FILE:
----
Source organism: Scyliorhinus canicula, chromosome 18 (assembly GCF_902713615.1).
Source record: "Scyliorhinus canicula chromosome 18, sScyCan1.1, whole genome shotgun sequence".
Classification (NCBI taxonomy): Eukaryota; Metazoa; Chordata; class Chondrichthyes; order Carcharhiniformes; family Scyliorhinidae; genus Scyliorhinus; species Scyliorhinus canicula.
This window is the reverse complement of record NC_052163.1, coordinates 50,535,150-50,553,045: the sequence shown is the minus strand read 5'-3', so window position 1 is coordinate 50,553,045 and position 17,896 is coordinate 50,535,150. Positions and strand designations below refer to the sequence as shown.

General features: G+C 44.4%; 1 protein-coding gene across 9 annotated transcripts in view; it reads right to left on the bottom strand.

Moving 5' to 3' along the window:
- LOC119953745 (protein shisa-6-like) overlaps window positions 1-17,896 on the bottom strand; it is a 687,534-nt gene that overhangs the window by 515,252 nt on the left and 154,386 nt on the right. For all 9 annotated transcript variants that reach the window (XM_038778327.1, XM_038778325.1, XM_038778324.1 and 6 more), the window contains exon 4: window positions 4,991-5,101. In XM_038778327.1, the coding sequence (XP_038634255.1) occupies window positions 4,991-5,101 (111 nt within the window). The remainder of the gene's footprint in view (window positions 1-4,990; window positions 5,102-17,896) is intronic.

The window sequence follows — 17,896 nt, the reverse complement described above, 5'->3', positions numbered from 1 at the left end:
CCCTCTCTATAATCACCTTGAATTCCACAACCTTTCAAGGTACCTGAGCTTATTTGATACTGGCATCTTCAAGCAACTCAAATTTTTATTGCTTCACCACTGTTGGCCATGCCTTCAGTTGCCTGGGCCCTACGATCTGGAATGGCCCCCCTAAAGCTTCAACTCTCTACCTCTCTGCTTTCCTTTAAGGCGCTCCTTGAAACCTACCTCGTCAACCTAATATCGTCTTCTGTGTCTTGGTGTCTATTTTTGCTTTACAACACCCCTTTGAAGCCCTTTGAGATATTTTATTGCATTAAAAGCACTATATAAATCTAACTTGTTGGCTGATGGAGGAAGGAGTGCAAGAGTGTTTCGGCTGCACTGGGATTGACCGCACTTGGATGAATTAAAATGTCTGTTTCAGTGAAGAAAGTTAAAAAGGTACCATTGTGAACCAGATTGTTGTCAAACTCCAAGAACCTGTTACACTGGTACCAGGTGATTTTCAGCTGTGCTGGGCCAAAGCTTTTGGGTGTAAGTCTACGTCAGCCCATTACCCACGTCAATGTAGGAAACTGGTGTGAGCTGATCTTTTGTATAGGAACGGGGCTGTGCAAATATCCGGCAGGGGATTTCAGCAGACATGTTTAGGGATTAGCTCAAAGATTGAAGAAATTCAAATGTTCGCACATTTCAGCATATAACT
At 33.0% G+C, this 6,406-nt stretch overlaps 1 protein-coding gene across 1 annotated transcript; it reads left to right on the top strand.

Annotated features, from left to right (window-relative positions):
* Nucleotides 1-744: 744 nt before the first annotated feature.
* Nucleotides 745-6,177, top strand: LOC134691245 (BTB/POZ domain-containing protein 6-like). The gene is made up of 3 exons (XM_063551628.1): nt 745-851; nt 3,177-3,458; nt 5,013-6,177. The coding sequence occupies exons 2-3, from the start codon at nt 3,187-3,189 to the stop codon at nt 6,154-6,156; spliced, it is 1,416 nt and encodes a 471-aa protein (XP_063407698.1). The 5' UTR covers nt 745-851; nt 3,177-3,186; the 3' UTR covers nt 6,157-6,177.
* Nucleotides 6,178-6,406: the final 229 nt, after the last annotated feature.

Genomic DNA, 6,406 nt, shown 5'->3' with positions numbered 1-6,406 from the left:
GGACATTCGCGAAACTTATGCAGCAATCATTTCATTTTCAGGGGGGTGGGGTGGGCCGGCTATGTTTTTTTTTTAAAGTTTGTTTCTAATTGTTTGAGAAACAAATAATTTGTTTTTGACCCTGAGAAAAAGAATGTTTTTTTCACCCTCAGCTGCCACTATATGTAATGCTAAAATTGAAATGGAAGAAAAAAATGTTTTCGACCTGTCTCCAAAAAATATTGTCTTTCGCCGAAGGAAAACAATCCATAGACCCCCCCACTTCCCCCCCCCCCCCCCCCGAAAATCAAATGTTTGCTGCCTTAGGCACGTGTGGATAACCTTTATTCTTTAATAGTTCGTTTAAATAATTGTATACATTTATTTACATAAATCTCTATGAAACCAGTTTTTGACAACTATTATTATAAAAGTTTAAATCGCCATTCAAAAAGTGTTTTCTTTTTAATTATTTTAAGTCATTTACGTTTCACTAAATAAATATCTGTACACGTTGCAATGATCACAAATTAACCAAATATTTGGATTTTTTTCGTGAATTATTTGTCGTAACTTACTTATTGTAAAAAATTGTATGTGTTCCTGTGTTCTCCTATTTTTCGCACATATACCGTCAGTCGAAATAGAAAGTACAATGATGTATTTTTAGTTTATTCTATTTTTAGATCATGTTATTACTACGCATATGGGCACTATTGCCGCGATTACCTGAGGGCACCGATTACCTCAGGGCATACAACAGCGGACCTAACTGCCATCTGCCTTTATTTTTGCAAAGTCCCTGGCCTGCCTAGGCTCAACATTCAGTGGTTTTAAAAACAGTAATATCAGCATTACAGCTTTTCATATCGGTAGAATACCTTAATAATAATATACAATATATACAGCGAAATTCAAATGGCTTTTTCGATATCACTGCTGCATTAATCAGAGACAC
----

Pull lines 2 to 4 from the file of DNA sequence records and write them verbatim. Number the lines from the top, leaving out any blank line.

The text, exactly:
Source record: "Scyliorhinus canicula chromosome 18, sScyCan1.1, whole genome shotgun sequence".
Classification (NCBI taxonomy): Eukaryota; Metazoa; Chordata; class Chondrichthyes; order Carcharhiniformes; family Scyliorhinidae; genus Scyliorhinus; species Scyliorhinus canicula.
This window is the reverse complement of record NC_052163.1, coordinates 50,535,150-50,553,045: the sequence shown is the minus strand read 5'-3', so window position 1 is coordinate 50,553,045 and position 17,896 is coordinate 50,535,150. Positions and strand designations below refer to the sequence as shown.